Since 2022, Qatar has sought to bolster relations with countries residing outside of the West Asian region in an attempt to diversify its economy and to alleviate the impact of the global energy crisis instigated by the imposition of western sanctions against Russia.

Last week, Qatar began its construction of 500,000 residential units in the northwestern Nigerian state of Kaduna as part of its Mega Economic City project.

Furthermore, Qatar and India reached the final stages of their Liquefied Natural Gas (LNG) agreement earlier this month, which would see Doha providing New Delhi with 1 million metric tonnes of LNG per year.

Keeping our readers informed about the most consequential events in this fast changing worldManage your Subscription; invite a friend to subscribe to ISR’s Weekly Review Bulletin

Sunday, July 23, 2023

Algerian President Abdelmadjid Tebboune: Algeria had submitted an official request to join the BRICS group

    Sunday, July 23, 2023   No comments

On Friday, the Algerian “An-Nahar” TV quoted the Algerian President, Abdelmadjid Tebboune, as saying that Algeria has submitted an official request to join the “BRICS” group, and that it will become a shareholder in the “BRICS” bank, with an amount of $ 1.5 billion.

Tebboune said, "Algeria has officially asked the president of the BRICS bank, Dilma Rousseff, to agree to be a shareholder in the bloc's bank," noting that "Algeria's first contribution will be $1.5 billion."

Earlier, Tebboune considered that his country's accession to the "BRICS" group would help it in development, more than the assistance of international financial bodies, adding that "the BRICS bank contains $100 billion, more than the World Bank."

Likewise, Tebboune said, on December 22, 2022, that "Algeria is close to joining the BRICS bloc," stressing that the BRICS countries will not mind granting Algeria full membership, and that they have approval from Russia.

The North African country, which is rich in oil and gas, seeks to diversify its economy and strengthen its partnership with countries such as China. Tebboune announced, during his visit to Beijing, that China will invest $36 billion in various fields in his country, including industry, modern technology, the knowledge economy, transportation, and agriculture.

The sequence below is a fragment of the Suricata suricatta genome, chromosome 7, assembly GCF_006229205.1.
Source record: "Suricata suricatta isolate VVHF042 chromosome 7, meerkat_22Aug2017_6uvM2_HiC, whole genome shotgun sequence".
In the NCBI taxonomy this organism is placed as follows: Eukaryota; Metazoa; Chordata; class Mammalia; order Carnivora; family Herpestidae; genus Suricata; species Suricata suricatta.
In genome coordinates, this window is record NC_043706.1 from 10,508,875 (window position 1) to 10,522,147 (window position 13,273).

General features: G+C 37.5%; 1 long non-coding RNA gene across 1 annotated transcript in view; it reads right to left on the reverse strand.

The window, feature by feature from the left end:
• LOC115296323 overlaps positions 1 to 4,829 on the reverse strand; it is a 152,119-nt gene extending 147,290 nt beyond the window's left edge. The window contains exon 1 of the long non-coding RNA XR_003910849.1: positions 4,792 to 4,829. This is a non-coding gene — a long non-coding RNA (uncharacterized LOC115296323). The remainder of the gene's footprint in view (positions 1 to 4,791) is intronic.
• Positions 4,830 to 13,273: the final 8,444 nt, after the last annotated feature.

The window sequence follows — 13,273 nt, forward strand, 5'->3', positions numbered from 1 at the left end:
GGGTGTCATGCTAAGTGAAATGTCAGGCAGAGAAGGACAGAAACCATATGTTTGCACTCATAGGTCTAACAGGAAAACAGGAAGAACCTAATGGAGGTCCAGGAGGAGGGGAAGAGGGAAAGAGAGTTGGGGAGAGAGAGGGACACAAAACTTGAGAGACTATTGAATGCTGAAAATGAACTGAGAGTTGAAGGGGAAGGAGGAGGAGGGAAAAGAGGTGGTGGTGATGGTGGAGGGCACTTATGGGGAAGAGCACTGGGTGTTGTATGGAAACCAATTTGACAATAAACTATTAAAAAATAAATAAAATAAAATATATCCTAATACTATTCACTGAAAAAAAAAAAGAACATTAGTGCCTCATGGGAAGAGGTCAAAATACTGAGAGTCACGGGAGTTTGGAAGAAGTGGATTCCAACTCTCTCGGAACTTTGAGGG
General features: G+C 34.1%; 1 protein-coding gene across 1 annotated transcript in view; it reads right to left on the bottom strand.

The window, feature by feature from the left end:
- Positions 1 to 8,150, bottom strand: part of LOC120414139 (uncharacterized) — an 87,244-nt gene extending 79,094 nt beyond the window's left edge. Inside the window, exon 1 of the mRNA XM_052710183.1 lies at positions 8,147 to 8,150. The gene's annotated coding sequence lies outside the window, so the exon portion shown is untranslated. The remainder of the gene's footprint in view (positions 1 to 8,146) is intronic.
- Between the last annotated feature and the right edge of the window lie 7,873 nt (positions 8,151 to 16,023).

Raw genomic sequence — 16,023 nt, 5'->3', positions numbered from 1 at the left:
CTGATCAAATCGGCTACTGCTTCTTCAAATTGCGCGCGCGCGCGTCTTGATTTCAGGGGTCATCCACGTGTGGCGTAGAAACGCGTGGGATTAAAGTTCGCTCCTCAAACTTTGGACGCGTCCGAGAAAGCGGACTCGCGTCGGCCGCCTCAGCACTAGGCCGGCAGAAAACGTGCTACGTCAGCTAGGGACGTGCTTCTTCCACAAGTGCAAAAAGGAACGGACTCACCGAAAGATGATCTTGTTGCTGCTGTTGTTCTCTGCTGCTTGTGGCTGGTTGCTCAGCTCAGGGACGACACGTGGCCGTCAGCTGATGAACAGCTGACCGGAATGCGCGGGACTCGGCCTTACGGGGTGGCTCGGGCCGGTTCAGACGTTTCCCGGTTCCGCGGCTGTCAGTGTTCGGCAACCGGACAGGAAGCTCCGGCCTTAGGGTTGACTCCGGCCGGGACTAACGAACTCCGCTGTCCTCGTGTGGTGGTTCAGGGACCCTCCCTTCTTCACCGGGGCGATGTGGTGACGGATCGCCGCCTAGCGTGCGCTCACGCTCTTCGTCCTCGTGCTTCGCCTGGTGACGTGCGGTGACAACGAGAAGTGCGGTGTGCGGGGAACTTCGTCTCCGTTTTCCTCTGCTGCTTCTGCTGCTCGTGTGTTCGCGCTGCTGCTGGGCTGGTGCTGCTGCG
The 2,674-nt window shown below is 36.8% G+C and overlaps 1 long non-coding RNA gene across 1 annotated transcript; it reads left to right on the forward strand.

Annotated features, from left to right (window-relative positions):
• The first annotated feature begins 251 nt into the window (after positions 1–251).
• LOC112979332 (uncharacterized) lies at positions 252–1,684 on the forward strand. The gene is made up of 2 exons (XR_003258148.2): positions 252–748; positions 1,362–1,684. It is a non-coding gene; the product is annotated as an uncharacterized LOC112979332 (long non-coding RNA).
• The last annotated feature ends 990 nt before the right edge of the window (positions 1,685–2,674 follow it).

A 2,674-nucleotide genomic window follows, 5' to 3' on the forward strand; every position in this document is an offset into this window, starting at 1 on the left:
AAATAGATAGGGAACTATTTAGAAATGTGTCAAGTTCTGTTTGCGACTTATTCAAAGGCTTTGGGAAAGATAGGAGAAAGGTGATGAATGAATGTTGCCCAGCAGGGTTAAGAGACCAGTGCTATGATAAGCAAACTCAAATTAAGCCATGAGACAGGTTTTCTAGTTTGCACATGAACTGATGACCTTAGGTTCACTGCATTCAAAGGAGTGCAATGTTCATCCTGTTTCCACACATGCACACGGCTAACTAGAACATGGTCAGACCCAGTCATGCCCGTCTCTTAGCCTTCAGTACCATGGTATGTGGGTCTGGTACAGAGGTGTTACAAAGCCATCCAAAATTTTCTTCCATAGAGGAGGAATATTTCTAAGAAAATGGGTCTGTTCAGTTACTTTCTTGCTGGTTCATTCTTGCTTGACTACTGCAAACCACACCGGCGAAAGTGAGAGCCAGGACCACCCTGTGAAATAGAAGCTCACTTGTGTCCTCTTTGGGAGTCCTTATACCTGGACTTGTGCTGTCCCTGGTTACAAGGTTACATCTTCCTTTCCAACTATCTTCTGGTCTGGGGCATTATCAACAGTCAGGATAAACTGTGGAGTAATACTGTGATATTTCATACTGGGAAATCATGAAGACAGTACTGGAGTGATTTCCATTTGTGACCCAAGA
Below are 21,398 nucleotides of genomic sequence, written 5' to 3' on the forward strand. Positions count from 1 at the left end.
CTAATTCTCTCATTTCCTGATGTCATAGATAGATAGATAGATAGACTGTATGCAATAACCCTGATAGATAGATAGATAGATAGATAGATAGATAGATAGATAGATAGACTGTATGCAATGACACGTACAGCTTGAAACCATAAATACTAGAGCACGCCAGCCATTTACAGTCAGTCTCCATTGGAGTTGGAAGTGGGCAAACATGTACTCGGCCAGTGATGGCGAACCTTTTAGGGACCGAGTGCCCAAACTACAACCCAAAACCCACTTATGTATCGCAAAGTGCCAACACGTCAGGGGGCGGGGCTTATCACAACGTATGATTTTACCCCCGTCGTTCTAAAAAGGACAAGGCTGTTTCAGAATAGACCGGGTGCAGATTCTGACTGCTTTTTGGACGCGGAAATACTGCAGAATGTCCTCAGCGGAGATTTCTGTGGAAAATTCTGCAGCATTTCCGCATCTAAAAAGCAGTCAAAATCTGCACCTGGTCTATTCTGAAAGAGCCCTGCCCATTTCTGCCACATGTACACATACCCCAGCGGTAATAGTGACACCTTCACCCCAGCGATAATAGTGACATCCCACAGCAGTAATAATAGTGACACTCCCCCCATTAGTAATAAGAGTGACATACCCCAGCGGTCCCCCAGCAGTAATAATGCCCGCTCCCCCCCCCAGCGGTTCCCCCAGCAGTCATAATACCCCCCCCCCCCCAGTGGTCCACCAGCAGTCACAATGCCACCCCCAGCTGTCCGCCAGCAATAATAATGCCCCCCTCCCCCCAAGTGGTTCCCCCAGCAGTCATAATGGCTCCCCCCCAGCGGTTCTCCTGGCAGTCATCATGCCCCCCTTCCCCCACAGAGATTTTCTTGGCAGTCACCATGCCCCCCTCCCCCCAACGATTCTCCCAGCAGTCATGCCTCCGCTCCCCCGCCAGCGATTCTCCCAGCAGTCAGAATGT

In turn, a South African diplomat said, yesterday, Thursday, that 22 countries have submitted an official request to become members of the "BRICS" economic bloc, adding that countries, including Saudi Arabia and Iran, have officially requested to become members of the "BRICS" group, while the countries that have expressed interest in joining include Argentina, the Emirates, Algeria, Egypt, Bahrain and Indonesia.

Monday, June 05, 2023

Report: The new "BRICS" currency poses a threat to the West

    Monday, June 05, 2023   No comments

Russian Finance Minister Anton Siluanov said that instead of considering the BRICS currency as an alternative currency, "we will initially work to settle trade between the BRICS countries, and this could, in theory, create conditions for stronger monetary relations between the member states," according to UNHERD website.

Thursday, June 01, 2023

The quiet rise and rule of Singapore that cannot be unnoticed by its loud neighbors and distant friends

    Thursday, June 01, 2023   No comments

Singapore is rarely in the news. Countries, other than Western countries, are usually in the news because bad things are happening in them. That is one of the persistent biases of Western media. Here, we review several news stories covering events in Singapore, this multiethnic and multireligious countries, with its Muslim woman president, Halimah Yacob, though the position of the President of Singapore is ceremonial, her presence in the presidency will be useful in integrating Singapore's economy with that of Muslim-majority neighbors like Indonesia and Malaysia as well as the 57-nation bloc of Muslim-majority countries around the world.

Singapore overtakes Hong Kong as the most expensive Asia-Pacific city for private homes

Singapore’s private homes are now the most expensive in Asia-Pacific, having overtaken Hong Kong, according to a new report.

Data from the Home Attainability Index from the Urban Land Institute (ULI) Asia Pacific Centre for Housing showed the median price of Singapore’s private homes was $1.2 million in 2022, compared to Hong Kong’s $1.16 million.

Private rental homes in Singapore also had the highest monthly rent in the region at $2,600 — “far exceeding” other cities such as Sydney, Melbourne and Hong Kong, according to the report...

Read the full article here.

The article below makes the case for Singapore as being better in more than just one aspect.

Why Singapore is superior to Hong Kong in almost every way

It’s amusing to read comments by local property tycoon Ronnie Chan Chi-chung about places such as Singapore being “artificial”, “charmless” and “super boring”. Hong Kong, on the other hand, has the six “Gs” that are its unique advantages: genetics, geography, a culture of giving, the GBA (Greater Bay Area), its government and grey matter.